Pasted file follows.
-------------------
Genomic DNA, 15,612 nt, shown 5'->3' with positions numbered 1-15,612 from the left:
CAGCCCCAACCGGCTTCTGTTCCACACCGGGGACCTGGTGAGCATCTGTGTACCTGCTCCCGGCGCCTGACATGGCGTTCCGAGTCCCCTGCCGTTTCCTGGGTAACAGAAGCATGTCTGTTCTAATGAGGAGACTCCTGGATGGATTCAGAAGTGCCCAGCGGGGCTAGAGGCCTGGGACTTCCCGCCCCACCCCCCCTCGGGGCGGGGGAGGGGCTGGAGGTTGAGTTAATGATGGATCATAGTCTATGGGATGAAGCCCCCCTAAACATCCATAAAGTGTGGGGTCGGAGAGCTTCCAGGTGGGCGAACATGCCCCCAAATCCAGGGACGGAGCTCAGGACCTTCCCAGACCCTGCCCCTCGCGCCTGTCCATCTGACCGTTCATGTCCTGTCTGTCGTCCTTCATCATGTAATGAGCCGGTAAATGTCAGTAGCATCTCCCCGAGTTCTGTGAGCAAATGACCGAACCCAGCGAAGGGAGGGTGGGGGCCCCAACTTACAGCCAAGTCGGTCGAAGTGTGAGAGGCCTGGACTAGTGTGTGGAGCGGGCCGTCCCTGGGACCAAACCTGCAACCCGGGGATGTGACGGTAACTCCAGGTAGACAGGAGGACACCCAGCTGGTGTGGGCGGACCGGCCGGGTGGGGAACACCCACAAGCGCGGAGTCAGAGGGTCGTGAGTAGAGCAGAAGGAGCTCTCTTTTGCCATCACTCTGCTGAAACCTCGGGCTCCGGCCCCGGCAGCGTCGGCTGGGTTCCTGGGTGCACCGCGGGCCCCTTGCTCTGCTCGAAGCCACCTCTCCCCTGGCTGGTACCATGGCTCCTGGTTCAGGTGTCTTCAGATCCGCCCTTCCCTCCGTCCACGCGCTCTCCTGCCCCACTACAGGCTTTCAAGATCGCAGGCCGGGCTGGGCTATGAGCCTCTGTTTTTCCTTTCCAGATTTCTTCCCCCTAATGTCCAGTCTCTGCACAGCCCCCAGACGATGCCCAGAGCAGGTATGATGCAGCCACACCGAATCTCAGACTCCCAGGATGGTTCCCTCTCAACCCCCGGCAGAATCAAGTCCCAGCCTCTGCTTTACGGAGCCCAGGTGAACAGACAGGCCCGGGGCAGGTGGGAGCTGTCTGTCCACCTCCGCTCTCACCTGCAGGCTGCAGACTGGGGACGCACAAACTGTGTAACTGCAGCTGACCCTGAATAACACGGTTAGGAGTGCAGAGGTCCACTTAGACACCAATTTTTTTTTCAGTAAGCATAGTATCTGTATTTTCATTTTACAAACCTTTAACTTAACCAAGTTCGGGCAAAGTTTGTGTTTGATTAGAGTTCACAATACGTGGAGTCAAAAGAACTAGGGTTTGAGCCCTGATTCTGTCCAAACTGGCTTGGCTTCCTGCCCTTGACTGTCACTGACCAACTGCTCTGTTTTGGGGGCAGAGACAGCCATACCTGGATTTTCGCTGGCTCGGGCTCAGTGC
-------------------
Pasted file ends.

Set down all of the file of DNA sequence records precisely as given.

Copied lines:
Genomic DNA, 15,612 nt, shown 5'->3' with positions numbered 1-15,612 from the left:
CAGCCCCAACCGGCTTCTGTTCCACACCGGGGACCTGGTGAGCATCTGTGTACCTGCTCCCGGCGCCTGACATGGCGTTCCGAGTCCCCTGCCGTTTCCTGGGTAACAGAAGCATGTCTGTTCTAATGAGGAGACTCCTGGATGGATTCAGAAGTGCCCAGCGGGGCTAGAGGCCTGGGACTTCCCGCCCCACCCCCCCTCGGGGCGGGGGAGGGGCTGGAGGTTGAGTTAATGATGGATCATAGTCTATGGGATGAAGCCCCCCTAAACATCCATAAAGTGTGGGGTCGGAGAGCTTCCAGGTGGGCGAACATGCCCCCAAATCCAGGGACGGAGCTCAGGACCTTCCCAGACCCTGCCCCTCGCGCCTGTCCATCTGACCGTTCATGTCCTGTCTGTCGTCCTTCATCATGTAATGAGCCGGTAAATGTCAGTAGCATCTCCCCGAGTTCTGTGAGCAAATGACCGAACCCAGCGAAGGGAGGGTGGGGGCCCCAACTTACAGCCAAGTCGGTCGAAGTGTGAGAGGCCTGGACTAGTGTGTGGAGCGGGCCGTCCCTGGGACCAAACCTGCAACCCGGGGATGTGACGGTAACTCCAGGTAGACAGGAGGACACCCAGCTGGTGTGGGCGGACCGGCCGGGTGGGGAACACCCACAAGCGCGGAGTCAGAGGGTCGTGAGTAGAGCAGAAGGAGCTCTCTTTTGCCATCACTCTGCTGAAACCTCGGGCTCCGGCCCCGGCAGCGTCGGCTGGGTTCCTGGGTGCACCGCGGGCCCCTTGCTCTGCTCGAAGCCACCTCTCCCCTGGCTGGTACCATGGCTCCTGGTTCAGGTGTCTTCAGATCCGCCCTTCCCTCCGTCCACGCGCTCTCCTGCCCCACTACAGGCTTTCAAGATCGCAGGCCGGGCTGGGCTATGAGCCTCTGTTTTTCCTTTCCAGATTTCTTCCCCCTAATGTCCAGTCTCTGCACAGCCCCCAGACGATGCCCAGAGCAGGTATGATGCAGCCACACCGAATCTCAGACTCCCAGGATGGTTCCCTCTCAACCCCCGGCAGAATCAAGTCCCAGCCTCTGCTTTACGGAGCCCAGGTGAACAGACAGGCCCGGGGCAGGTGGGAGCTGTCTGTCCACCTCCGCTCTCACCTGCAGGCTGCAGACTGGGGACGCACAAACTGTGTAACTGCAGCTGACCCTGAATAACACGGTTAGGAGTGCAGAGGTCCACTTAGACACCAATTTTTTTTTCAGTAAGCATAGTATCTGTATTTTCATTTTACAAACCTTTAACTTAACCAAGTTCGGGCAAAGTTTGTGTTTGATTAGAGTTCACAATACGTGGAGTCAAAAGAACTAGGGTTTGAGCCCTGATTCTGTCCAAACTGGCTTGGCTTCCTGCCCTTGACTGTCACTGACCAACTGCTCTGTTTTGGGGGCAGAGACAGCCATACCTGGATTTTCGCTGGCTCGGGCTCAGTGC